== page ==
Alcohol induces input-specific aberrant synaptic plasticity in the rat dorsomedial striatum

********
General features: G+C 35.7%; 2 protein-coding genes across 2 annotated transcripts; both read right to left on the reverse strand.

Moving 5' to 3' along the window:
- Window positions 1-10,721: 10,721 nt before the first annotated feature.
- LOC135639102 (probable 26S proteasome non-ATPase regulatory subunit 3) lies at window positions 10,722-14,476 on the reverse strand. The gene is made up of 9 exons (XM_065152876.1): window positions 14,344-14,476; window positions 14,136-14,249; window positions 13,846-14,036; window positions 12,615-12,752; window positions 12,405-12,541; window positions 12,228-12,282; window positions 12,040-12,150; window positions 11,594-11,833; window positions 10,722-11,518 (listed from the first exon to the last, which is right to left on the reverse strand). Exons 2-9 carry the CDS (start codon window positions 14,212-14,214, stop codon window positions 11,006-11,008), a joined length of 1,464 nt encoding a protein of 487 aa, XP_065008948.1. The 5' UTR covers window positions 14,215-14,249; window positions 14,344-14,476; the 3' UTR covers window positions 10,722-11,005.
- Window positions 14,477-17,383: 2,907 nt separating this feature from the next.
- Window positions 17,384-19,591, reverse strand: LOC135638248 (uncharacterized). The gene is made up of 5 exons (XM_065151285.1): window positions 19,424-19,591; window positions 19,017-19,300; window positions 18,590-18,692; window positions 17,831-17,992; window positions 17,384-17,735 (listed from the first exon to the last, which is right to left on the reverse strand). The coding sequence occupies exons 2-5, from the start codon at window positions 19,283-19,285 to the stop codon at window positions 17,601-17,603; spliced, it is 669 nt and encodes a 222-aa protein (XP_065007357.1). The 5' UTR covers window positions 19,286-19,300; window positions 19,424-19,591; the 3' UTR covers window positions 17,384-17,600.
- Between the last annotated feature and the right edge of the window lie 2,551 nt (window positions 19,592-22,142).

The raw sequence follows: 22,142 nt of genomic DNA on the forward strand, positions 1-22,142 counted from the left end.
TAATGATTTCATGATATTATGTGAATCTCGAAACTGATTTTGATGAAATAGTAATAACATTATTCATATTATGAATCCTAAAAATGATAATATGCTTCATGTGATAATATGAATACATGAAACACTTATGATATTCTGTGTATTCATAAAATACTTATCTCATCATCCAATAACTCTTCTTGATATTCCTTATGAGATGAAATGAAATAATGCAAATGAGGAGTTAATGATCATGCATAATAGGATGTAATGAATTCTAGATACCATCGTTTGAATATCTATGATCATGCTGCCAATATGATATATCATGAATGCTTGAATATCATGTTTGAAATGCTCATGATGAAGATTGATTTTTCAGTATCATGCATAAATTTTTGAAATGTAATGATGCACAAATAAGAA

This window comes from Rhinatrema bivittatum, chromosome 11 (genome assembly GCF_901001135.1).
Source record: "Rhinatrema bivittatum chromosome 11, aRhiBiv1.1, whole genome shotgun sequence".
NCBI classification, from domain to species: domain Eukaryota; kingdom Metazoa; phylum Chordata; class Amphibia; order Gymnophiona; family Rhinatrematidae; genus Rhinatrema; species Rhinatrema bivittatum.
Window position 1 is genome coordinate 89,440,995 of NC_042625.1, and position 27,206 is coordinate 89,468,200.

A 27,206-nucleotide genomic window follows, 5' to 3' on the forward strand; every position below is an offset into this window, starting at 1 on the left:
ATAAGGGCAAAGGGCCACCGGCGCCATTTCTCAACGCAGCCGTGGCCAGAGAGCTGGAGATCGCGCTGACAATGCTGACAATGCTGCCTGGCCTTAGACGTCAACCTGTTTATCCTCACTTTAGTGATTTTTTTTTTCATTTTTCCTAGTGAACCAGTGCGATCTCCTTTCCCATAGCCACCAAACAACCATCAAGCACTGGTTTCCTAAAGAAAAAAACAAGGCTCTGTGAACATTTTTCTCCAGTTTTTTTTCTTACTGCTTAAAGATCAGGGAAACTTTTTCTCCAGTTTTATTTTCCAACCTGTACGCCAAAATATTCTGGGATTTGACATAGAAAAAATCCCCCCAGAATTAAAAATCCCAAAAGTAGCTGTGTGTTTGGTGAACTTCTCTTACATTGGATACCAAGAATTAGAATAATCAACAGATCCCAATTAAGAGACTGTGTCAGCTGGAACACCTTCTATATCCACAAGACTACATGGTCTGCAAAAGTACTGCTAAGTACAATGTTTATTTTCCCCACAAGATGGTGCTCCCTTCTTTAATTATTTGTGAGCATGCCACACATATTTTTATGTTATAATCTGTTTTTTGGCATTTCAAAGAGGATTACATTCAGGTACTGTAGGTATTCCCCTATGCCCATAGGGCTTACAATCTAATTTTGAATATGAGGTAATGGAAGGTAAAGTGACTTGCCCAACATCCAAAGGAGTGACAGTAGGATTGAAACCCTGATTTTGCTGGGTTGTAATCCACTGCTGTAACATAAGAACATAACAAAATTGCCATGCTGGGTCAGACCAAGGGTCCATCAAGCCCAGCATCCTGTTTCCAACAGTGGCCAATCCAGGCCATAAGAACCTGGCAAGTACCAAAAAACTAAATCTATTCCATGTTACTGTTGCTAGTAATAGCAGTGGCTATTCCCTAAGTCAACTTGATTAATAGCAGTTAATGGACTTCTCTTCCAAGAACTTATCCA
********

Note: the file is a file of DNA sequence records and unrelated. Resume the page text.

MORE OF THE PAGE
Accumulated evidence suggests that the dorsomedial striatum (DMS) of the basal ganglia plays an essential role in pathological excessive alcohol consumption. The DMS receives multiple glutamatergic inputs. However, whether and how alcohol consumption distinctly affects these excitatory afferents to the DMS remains unknown. Here, we used optogenetics to selectively activate the rat medial prefrontal cortex (mPFC) and basolateral amygdala (BLA) inputs in DMS slices, and measured the effects of alcohol consumption on glutamatergic transmission in these corticostriatal and amygdalostriatal circuits. We found that excessive alcohol consumption increased AMPA receptor- and NMDA receptor (NMDAR)-mediated neurotransmission, as well as the GluN2B/NMDAR ratio, at the corticostriatal input to the DMS. The probability of glutamate release was increased selectively at the amygdalostriatal input. Interestingly, we discovered that paired activation of the mPFC and BLA inputs using dual-channel optogenetics induced robust long-term potentiation (LTP) of the corticostriatal input to the DMS. Taken together, these results indicate that excessive alcohol consumption potentiates glutamatergic transmission via a postsynaptic mechanism for the corticostriatal input and via a presynaptic mechanism for the amygdalostriatal input. These changes may in turn contribute to pathological alcohol consumption.